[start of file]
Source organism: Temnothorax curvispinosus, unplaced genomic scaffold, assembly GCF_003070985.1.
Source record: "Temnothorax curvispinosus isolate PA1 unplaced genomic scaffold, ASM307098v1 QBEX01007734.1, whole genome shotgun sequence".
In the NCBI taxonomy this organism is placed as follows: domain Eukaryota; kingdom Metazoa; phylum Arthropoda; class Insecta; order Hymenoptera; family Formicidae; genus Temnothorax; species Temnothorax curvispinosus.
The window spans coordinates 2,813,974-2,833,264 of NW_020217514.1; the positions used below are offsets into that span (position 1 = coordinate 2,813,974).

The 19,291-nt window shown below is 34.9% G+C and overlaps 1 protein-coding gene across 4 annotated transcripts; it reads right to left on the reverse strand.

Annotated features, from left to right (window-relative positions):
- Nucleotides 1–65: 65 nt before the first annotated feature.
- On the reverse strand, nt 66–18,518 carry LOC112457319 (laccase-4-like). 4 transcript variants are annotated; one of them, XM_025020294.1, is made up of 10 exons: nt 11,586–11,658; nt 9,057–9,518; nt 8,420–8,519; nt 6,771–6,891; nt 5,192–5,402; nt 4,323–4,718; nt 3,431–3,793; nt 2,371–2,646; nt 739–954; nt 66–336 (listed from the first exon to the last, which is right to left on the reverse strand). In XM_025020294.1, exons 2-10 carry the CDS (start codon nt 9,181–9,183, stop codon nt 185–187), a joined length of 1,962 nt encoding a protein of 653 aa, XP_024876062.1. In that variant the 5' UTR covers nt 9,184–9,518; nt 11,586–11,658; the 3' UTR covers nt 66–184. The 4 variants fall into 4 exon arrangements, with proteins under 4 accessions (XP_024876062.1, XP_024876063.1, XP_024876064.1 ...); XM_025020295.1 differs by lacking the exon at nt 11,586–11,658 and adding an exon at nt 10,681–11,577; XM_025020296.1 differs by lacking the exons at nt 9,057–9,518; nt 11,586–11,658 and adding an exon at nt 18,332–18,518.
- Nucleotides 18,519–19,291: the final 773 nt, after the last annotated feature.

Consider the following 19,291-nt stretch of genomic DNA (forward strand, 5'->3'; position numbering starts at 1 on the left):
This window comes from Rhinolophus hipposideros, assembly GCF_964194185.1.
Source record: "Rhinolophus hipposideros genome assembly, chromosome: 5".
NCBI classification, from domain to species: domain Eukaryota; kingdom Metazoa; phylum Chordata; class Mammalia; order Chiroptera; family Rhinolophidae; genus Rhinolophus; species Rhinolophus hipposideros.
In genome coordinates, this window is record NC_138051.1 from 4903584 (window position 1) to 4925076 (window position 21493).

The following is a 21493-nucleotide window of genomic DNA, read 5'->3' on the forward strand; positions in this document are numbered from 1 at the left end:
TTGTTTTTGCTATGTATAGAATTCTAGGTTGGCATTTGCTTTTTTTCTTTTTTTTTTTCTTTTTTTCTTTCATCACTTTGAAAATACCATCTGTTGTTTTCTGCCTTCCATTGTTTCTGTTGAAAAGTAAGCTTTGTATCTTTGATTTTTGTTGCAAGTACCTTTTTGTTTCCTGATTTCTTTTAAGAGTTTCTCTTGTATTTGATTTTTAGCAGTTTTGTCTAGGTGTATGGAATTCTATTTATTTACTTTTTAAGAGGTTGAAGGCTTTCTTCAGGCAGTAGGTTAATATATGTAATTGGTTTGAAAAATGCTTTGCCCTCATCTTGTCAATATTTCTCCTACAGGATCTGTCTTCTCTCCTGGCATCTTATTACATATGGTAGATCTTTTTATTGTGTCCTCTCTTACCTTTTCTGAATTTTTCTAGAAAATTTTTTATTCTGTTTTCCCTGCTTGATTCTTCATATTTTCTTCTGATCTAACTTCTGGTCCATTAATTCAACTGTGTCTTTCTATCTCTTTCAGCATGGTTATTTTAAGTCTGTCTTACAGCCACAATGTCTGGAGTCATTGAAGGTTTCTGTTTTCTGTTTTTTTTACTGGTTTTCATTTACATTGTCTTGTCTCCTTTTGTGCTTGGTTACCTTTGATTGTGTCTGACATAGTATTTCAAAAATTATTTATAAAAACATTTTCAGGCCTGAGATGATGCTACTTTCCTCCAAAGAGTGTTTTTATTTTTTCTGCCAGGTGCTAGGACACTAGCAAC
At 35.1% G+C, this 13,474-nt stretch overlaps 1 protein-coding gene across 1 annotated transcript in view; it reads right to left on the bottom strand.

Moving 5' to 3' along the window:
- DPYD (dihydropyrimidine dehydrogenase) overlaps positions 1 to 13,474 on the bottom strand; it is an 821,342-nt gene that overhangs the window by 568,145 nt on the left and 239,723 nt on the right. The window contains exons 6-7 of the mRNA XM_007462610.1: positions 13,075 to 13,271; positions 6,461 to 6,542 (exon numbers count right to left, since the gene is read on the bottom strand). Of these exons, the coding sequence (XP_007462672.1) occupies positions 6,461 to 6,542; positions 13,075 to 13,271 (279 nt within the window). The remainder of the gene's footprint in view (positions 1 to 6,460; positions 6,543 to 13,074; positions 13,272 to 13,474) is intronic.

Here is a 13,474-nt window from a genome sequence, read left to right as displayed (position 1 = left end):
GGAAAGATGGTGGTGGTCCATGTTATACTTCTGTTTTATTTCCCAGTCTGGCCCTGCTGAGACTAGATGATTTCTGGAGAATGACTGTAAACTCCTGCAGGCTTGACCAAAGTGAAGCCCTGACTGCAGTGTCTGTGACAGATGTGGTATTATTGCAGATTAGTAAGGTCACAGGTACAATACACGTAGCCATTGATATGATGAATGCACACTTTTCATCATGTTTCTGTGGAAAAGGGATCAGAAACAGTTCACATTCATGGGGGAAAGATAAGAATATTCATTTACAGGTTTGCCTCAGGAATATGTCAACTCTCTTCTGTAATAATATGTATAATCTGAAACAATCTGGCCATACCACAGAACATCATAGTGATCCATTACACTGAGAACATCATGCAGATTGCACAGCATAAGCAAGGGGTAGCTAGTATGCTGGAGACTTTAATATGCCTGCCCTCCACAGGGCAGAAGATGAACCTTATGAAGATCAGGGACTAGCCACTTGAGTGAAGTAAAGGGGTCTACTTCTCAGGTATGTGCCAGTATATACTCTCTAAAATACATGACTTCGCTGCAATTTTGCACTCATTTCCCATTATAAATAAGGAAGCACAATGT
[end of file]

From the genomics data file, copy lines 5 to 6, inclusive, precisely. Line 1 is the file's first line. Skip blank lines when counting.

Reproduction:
The 19,291-nt window shown below is 34.9% G+C and overlaps 1 protein-coding gene across 4 annotated transcripts; it reads right to left on the reverse strand.

Annotated features, from left to right (window-relative positions):